Big Hero 6 (2014) - Can't Stop the Movies
Can't Stop the Movies

Big Hero 6 (2014)

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Hiro Hamada has been wasting his genius making battlebots to fight for money while his brother toils away at a "nerd factory".  But after his brother introduces Hiro to the appeal of higher education the lad decides to compete for a spot in the university.  Little does Hiro suspect that a shadowy figure wants to use Hiro's inventions for nefarious ends, and soon Hiro must band together with his new friends to stop the evil that plagues the city.  Don Hall and Chris Williams direct Big Hero 6 from a screenplay by Jordan Roberts, Dan Gerson, and Robert L. Baird.

Friends fo' evahOur cinematic landscape, suddenly overpopulated with superhero movies as they breed like rabbits who birth fat stacks of cash instead of sweet life, isn't in a dire need of many more spin-offs or sequels.  Yet, when I got out of Big Hero 6, I immediately wanted a sequel or a spin-off that sheds four of the six titular big heroes.  All together, the six form yet another superhero team that will save humanity from whatever threat of the moment rears its head.

Haven't we seen that movie?  In fact, so much of Big Hero 6 cobbles together from current superhero films and histories most influential science fiction films that I sometimes drifted off to play "spot the influence" than watch the action unfold onscreen.  The shadow of Terminator 2 looms long and hard over the central plot of Big Hero 6 as Hiro Hamada (Ryan Potter) ends up dealing with the voice of having not one but two father figures wretched from his life.

The supporting cast is a charming but light distraction from the heart of Big Hero 6.

The supporting cast is a charming but light distraction from the heart of Big Hero 6.

There are certainly worse films to base a central relationship on than Terminator 2, but the problem with Big Hero 6 is that the remaining action spectacle is nothing we haven't seen before.  Before this review spirals off into a tone of total pessimism I want to make clear that I enjoyed watching Big Hero 6.  But seeing the different aspects of the relationship between Hiro and Baymax (Scott Adsit) get pushed off to the side so that we could have another climactic battle between good and evil was disheartening - and heart is where Big Hero 6 really shines.

Even before getting into the nuts and bolts of why Baymax and Hiro become a team I was impressed with the optimistic vision of director Don Hall and Chris Williams' world.  San Fransokyo is a bright and colorful look at a future where people are working toward a post-scarcity society instead of fighting viciously to get every last dollar.  The floating blimps, the seemingly endless train system weaving between buildings, signs written in English and Kanji, and lush vegetation all suggest a society that's learning to live in harmony with the disparate elements of existence.  Compared to the precarious social structure of The Boxtrolls, it's downright heavenly in Fransokyo.

That optimism is what drive the best part of Big Hero 6, the relationship between Hiro and Baymax.  The comic possibilities of Baymax's unusual form, as he's basically a gigantic balloon stuffed with a computer, make for a number of amusing scenarios as he tries to pick up small objects or has to slowly deflate to fit into small spaces.  His design recalls the old psychological experiment where a monkey has a choice between a wire "mother" who has food, and a gently blanketed "mother" who does not.  Baymax is a source of emotional nourishment, and every second he's the focus of the narrative Big Hero 6 slips into a realm of warmth.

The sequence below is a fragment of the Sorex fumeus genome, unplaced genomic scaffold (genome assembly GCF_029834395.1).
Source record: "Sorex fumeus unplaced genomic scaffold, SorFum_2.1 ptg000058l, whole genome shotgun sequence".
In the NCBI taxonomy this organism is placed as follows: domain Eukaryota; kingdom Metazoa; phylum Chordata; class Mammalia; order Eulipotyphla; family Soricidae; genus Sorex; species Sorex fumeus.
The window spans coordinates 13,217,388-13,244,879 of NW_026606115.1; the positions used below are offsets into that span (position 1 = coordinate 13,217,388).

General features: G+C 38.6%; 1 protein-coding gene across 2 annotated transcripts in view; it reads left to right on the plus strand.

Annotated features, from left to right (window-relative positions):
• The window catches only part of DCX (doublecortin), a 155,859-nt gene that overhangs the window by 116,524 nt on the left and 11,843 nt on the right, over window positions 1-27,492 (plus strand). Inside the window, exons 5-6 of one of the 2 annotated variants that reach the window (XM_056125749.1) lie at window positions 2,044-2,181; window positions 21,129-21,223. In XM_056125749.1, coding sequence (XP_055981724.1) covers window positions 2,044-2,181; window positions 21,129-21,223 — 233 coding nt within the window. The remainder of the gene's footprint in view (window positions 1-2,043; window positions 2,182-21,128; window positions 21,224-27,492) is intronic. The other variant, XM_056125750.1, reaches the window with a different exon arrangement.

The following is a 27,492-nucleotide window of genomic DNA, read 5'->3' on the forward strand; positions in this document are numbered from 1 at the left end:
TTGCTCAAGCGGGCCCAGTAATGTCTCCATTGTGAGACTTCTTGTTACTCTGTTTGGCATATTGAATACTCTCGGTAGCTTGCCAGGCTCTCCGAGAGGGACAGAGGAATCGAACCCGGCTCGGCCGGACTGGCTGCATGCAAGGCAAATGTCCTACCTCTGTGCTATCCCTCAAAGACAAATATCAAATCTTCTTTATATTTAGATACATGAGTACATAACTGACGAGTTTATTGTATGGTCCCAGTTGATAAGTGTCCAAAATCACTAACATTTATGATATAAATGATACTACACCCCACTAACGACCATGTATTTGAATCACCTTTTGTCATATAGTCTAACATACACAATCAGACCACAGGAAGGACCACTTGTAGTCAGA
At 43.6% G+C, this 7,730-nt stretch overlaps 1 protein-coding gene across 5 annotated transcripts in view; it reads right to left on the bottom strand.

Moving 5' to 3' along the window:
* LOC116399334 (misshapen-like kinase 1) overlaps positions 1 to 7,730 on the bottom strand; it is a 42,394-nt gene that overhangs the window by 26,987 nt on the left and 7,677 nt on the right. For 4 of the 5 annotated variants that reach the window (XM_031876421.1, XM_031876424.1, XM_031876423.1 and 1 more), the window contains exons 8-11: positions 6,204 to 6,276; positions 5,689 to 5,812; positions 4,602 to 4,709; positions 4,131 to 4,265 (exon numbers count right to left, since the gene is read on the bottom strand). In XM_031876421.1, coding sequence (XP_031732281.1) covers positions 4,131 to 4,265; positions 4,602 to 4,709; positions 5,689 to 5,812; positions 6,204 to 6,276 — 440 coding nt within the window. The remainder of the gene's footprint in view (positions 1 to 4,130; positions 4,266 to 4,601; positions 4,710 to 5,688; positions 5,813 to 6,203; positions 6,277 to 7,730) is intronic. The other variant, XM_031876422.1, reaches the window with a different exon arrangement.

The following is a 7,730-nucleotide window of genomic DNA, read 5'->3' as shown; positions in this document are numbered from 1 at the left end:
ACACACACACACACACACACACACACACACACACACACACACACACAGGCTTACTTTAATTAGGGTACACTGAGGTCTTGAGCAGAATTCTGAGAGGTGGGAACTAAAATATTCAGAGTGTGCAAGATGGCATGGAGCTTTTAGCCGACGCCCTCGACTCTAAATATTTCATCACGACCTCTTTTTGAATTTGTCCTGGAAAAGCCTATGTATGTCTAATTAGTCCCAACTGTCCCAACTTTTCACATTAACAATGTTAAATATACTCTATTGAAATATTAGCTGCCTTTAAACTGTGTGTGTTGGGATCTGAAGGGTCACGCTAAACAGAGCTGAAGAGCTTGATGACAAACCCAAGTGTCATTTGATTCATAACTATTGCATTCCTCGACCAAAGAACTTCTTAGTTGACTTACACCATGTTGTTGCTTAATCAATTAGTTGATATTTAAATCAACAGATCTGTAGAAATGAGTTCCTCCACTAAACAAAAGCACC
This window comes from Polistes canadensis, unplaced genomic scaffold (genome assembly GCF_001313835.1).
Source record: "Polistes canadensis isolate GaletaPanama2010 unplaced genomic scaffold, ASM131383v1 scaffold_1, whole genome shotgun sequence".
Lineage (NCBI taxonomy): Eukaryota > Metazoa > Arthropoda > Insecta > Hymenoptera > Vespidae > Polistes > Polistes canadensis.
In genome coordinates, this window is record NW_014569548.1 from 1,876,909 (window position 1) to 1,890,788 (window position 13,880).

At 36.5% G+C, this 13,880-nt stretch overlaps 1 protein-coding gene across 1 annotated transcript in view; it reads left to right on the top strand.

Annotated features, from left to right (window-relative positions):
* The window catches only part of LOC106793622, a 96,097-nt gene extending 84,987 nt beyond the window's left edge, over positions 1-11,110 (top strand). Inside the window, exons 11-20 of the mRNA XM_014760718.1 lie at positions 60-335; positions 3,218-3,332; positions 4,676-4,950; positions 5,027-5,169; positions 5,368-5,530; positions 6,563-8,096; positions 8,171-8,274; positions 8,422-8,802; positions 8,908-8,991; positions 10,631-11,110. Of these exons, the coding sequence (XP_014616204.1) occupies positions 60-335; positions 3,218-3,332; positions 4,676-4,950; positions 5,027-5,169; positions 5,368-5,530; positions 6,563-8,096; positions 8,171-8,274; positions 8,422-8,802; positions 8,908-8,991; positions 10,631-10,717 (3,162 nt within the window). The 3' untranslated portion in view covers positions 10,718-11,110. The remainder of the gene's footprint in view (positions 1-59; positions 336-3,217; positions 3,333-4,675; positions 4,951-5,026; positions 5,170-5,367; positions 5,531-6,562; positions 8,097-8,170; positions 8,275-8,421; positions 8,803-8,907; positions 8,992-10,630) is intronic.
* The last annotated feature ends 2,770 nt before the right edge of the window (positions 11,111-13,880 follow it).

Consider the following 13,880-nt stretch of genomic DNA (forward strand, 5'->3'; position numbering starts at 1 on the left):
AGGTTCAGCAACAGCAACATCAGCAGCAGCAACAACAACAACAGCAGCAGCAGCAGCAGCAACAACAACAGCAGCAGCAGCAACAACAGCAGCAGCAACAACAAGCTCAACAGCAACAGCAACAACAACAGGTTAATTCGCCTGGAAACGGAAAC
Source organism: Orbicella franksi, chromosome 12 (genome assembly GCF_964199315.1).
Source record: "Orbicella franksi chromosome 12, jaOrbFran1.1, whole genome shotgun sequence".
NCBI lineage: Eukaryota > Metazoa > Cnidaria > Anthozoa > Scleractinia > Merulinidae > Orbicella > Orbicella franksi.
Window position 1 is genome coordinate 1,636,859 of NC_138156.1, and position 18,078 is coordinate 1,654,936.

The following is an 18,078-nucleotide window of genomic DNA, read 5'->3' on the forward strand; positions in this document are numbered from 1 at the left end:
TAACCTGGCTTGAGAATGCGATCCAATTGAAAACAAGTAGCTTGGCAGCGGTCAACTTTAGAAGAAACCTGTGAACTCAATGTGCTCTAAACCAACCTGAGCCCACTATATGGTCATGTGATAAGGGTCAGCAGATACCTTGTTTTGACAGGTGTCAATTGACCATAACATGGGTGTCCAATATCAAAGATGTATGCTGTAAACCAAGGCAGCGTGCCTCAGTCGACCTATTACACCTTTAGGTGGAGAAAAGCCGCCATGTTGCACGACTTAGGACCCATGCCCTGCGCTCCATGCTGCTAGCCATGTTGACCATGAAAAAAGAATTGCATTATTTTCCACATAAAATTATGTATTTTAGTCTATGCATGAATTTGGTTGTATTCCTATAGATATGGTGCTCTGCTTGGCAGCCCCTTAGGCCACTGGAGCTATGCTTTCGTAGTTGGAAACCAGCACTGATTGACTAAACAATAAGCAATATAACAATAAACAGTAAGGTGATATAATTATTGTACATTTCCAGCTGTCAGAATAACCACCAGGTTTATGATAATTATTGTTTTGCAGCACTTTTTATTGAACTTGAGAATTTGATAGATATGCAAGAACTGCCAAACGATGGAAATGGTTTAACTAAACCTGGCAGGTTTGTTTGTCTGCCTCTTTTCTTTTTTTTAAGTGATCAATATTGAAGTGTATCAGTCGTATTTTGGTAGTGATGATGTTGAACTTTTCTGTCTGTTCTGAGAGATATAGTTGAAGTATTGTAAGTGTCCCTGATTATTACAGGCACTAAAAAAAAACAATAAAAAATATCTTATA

Less successful, and the most tiring aspect of these superhero films, is the assemblage of quirky cohorts that help Hiro and Baymax on their quest of justice.  Despite the best efforts of the vocal cast, Damon Wayans, Jr.'s perpetually nervous Wasabi is a high mark, they reek of a team designed to hit every demographic possible.  Say what you will about the eventual turn to mediocrity that Guardians of the Galaxy too, but the film was filled with strong personalities that had their own goals which conflicted with the hero's.  In Big Hero 6 each input from the side characters is just another bit of motivation to keep Hiro's hopes up and fight the good fight.  That's nice and inspirational, but dramatically flat.

The images of Baymax awkwardly trying his best to help are always good for a laugh.

The images of Baymax awkwardly trying his best to help are always good for a laugh.

Yet, even when I tire of the generic "go get 'em" attitude behind the supporting characters, I can't help but get drawn back into the central relationship between Hiro and Baymax.  One of the hardest things in our lives will be to get to the point where, after a tragedy, we can turn to someone else and say, "I'm ok."  Each scene that builds toward that admission with the adorable, adaptable, and intrinsically curious Baymax is constructed in the sparest dialogue.  All the whizz bang special effects of the two flying around are nothing compared to a lonely kid getting the hug he needed.

I wanted to love Big Hero 6, and came out disappointed but appreciative that the filmmakers took the time to fill the space between generic action with great warmth.  There are no shortage of comic films where the good guy leads his forces to defeat the bad guy.  But stories where lonely souls find comfort in unusual places?  That's Ghost World territory, and where Big Hero 6 really shines.

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Tail - Big Hero 6Big Hero 6 (2014)

Directed by Don Hall and Chris Williams.
Screenplay written by Jordan Roberts, Dan Gerson, and Robert L. Baird.
Starring Ryan Potter and Scott Adsit.

Posted by Andrew

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